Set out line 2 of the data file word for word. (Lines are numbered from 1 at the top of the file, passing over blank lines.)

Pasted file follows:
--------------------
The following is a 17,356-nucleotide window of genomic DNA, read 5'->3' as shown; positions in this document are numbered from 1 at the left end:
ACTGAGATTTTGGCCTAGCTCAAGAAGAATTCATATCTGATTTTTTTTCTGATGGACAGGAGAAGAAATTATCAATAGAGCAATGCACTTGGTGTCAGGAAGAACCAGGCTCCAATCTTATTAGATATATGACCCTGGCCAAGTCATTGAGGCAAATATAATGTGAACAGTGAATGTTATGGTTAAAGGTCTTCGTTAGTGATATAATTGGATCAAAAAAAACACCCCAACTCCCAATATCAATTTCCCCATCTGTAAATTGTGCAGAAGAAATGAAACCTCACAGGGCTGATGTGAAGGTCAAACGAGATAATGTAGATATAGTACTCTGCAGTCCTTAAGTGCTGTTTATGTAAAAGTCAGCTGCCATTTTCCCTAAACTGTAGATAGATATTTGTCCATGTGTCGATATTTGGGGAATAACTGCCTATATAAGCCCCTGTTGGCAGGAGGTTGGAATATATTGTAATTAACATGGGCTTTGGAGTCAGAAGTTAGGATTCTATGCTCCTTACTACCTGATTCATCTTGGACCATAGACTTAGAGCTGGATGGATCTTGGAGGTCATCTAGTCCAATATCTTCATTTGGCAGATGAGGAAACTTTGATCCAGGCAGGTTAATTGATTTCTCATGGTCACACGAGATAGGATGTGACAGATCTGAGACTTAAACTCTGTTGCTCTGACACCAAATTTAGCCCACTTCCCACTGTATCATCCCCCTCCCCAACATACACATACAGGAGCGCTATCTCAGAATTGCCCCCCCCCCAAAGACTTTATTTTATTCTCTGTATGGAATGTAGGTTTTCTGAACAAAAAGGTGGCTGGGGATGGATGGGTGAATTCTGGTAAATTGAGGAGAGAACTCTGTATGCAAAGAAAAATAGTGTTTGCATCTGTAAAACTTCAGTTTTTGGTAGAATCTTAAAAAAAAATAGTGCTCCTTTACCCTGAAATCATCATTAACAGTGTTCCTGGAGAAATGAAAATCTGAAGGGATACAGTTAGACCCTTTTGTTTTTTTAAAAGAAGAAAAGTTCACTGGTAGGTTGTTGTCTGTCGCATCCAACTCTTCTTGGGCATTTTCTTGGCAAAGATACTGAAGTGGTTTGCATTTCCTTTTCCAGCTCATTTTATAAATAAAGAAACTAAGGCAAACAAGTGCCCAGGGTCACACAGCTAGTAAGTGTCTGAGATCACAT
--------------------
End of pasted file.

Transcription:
ACTGAGATTTTGGCCTAGCTCAAGAAGAATTCATATCTGATTTTTTTTCTGATGGACAGGAGAAGAAATTATCAATAGAGCAATGCACTTGGTGTCAGGAAGAACCAGGCTCCAATCTTATTAGATATATGACCCTGGCCAAGTCATTGAGGCAAATATAATGTGAACAGTGAATGTTATGGTTAAAGGTCTTCGTTAGTGATATAATTGGATCAAAAAAAACACCCCAACTCCCAATATCAATTTCCCCATCTGTAAATTGTGCAGAAGAAATGAAACCTCACAGGGCTGATGTGAAGGTCAAACGAGATAATGTAGATATAGTACTCTGCAGTCCTTAAGTGCTGTTTATGTAAAAGTCAGCTGCCATTTTCCCTAAACTGTAGATAGATATTTGTCCATGTGTCGATATTTGGGGAATAACTGCCTATATAAGCCCCTGTTGGCAGGAGGTTGGAATATATTGTAATTAACATGGGCTTTGGAGTCAGAAGTTAGGATTCTATGCTCCTTACTACCTGATTCATCTTGGACCATAGACTTAGAGCTGGATGGATCTTGGAGGTCATCTAGTCCAATATCTTCATTTGGCAGATGAGGAAACTTTGATCCAGGCAGGTTAATTGATTTCTCATGGTCACACGAGATAGGATGTGACAGATCTGAGACTTAAACTCTGTTGCTCTGACACCAAATTTAGCCCACTTCCCACTGTATCATCCCCCTCCCCAACATACACATACAGGAGCGCTATCTCAGAATTGCCCCCCCCCCAAAGACTTTATTTTATTCTCTGTATGGAATGTAGGTTTTCTGAACAAAAAGGTGGCTGGGGATGGATGGGTGAATTCTGGTAAATTGAGGAGAGAACTCTGTATGCAAAGAAAAATAGTGTTTGCATCTGTAAAACTTCAGTTTTTGGTAGAATCTTAAAAAAAAATAGTGCTCCTTTACCCTGAAATCATCATTAACAGTGTTCCTGGAGAAATGAAAATCTGAAGGGATACAGTTAGACCCTTTTGTTTTTTTAAAAGAAGAAAAGTTCACTGGTAGGTTGTTGTCTGTCGCATCCAACTCTTCTTGGGCATTTTCTTGGCAAAGATACTGAAGTGGTTTGCATTTCCTTTTCCAGCTCATTTTATAAATAAAGAAACTAAGGCAAACAAGTGCCCAGGGTCACACAGCTAGTAAGTGTCTGAGATCACAT